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ERIC Number: ED502699
Record Type: Non-Journal
Publication Date: 2008-Sep
Pages: 38
Abstractor: ERIC
Reference Count: 30
ISBN: N/A
ISSN: N/A
Examining Context and Challenges in Measuring Investment in Professional Development: A Case Study of Six School Districts in the Southwest Region. Issues & Answers. REL 2008-No. 037
Chambers, Jay G.; Lam, Irene; Mahitivanichcha, Kanya
Regional Educational Laboratory Southwest (NJ1)
This descriptive analysis illustrates some of the challenges in measuring investment in professional development and concludes by highlighting a promising strategy using online data systems that might improve the accuracy of spending estimates and the tracking of expenditures. Previous literature defines two categories of professional development: traditional professional development, such as workshops, conferences, and college courses for credit, and integrated professional development, such as teacher collaboration during common planning periods, teacher mentoring, academic coaches, observation of others, and individual research projects. This study adapts the conceptual framework established by Odden et al. (2002) to derive cost estimates of professional development in the sample districts. Data sources were identified for six districts in four states in the Southwest Region to determine how much these districts were spending on professional development. Before initial contact with the targeted districts, state and district policies and practices likely to influence investment in professional development were investigated. The four states covered by this study require districts to develop formal plans for implementing professional development. These planning documents were obtained from the six districts in advance of data collection and helped identify the potential financial implications of implementing professional development. The framework from Odden et al. (2002) was used to identify data sources that could estimate the six districts' total investment in professional development and disaggregate the total by object of expenditure , function, and source of funding. Based on these six districts' data, an estimated 2-9 percent of district spending was allocated to professional development activities. As with previous studies, this may underestimate investment because of the difficulty of obtaining accurate data on professional development that is more integrated into the daily and weekly work of teachers. Future research could explore how feasible online systems would be for obtaining more accurate data on the time allocation of education professionals to better estimate the cost of professional development. Three appendixes are included: (1) Recruitment of Districts in the Study's Sample; (2) Cost Analysis Framework; and (3) Policies and Characteristics of State and District Professional Development. (Contains 13 notes, 2 boxes, and 7 tables.) [This report was prepared for the National Center for Education Evaluation and Regional Assistance, Institute of Education Sciences (IES) by Regional Educational Laboratory Southwest administered by Edvance Research, Inc.]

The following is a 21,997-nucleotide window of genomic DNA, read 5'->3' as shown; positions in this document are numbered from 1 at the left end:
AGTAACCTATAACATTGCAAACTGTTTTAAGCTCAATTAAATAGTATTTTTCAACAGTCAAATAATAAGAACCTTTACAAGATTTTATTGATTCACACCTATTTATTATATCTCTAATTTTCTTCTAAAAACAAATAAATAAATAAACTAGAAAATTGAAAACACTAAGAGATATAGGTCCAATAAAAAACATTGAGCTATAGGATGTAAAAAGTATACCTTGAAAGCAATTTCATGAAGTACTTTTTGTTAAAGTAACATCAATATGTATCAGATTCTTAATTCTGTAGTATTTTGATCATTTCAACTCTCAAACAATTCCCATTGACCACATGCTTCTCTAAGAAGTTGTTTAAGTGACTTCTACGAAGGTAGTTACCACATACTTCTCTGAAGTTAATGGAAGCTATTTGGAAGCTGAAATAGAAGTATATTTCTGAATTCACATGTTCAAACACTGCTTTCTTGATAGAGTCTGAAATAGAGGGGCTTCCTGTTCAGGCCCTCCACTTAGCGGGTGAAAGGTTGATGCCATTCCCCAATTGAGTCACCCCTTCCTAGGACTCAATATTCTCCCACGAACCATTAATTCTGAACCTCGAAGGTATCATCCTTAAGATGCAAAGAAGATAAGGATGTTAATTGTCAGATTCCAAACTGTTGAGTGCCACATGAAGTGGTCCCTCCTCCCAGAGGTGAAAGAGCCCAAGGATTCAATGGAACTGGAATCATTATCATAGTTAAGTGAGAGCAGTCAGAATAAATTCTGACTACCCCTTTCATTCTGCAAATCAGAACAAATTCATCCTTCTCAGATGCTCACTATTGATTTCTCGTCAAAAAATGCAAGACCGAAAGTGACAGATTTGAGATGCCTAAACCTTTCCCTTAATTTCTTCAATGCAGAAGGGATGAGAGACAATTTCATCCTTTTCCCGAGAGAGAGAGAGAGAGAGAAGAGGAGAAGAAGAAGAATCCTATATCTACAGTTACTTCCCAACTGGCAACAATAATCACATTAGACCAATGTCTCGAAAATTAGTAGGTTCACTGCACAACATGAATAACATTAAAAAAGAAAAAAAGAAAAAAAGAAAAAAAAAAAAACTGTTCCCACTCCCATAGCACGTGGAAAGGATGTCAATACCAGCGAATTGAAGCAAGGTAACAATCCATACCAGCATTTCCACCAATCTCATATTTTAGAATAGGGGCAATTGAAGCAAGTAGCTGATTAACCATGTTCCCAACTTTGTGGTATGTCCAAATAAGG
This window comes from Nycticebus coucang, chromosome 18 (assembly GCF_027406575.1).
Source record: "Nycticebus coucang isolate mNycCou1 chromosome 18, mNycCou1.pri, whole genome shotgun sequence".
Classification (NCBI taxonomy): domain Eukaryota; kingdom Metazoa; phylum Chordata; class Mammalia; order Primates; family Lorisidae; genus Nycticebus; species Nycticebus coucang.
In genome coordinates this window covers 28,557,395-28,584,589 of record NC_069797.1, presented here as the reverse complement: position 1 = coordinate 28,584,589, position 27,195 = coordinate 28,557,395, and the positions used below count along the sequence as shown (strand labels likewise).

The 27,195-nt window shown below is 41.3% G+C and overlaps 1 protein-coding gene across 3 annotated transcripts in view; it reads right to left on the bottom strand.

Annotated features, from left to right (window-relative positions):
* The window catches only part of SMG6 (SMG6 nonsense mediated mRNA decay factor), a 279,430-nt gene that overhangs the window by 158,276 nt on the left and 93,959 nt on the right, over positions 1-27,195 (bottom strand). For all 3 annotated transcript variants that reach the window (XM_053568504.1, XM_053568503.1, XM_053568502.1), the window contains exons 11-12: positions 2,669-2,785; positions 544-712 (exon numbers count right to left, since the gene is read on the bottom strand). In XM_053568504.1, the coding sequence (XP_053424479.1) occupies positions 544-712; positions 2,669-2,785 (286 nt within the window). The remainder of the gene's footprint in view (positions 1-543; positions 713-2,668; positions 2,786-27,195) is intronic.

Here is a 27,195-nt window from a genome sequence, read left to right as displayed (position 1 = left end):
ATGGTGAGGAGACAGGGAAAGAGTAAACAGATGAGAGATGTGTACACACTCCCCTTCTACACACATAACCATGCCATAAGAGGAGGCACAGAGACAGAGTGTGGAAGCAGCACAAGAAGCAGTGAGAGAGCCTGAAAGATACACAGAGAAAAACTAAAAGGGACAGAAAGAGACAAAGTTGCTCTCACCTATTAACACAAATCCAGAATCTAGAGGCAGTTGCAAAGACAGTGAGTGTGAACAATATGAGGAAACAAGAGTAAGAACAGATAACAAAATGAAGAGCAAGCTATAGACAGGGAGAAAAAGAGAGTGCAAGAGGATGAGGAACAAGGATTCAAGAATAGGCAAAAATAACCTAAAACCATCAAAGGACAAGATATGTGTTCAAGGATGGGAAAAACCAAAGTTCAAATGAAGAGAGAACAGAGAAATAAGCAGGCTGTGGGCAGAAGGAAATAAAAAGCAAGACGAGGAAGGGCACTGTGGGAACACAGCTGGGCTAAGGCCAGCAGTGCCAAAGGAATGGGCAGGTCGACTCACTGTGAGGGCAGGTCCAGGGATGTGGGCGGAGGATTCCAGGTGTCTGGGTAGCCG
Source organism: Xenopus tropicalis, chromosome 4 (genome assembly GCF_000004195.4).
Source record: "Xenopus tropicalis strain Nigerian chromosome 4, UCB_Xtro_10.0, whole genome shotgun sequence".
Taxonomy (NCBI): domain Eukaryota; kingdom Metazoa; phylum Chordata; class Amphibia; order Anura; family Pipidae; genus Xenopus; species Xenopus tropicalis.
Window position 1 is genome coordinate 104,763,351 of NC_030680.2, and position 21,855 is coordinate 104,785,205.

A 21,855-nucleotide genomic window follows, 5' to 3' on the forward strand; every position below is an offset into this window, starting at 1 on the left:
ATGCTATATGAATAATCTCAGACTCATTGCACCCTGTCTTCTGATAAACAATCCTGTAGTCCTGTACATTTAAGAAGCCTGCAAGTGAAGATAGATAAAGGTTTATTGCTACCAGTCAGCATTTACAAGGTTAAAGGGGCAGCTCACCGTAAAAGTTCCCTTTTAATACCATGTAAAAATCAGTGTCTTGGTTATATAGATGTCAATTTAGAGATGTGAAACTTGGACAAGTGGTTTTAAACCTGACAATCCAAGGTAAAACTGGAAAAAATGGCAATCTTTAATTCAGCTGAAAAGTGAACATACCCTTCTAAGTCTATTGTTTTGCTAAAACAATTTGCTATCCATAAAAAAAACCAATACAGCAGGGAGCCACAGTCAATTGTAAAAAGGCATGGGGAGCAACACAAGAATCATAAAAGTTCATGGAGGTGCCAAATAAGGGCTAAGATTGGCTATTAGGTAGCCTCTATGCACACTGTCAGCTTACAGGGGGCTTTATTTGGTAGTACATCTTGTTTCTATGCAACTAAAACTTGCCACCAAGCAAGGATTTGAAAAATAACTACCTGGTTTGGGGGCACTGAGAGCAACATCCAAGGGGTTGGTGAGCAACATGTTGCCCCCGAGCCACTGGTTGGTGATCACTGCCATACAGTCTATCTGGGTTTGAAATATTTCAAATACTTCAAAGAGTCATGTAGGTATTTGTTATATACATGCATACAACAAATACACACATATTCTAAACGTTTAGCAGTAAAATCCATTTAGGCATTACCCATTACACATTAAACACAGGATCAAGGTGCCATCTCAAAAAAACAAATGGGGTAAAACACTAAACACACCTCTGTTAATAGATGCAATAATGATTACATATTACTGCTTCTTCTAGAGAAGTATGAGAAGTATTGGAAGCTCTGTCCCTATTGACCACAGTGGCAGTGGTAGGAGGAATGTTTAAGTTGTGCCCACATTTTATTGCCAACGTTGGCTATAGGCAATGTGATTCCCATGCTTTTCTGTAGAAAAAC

Regional Educational Laboratory Southwest. Available from: Edvance Research. 9901 IH-10 West Suite 700, San Antonio, TX 78230. Tel: 877-338-2623; Fax: 210-558-4183; e-mail: tassistance@edvanceresearch.com; Web site: http://edlabs.ed.gov/RELSouthwest
Publication Type: Reports - Research
Education Level: Elementary Secondary Education
Audience: N/A
Language: English
Sponsor: N/A
Authoring Institution: Regional Educational Laboratory Southwest (ED)
Identifiers - Location: Arkansas; New Mexico; Oklahoma; Texas
IES Funded: Yes
IES Cited: ED565633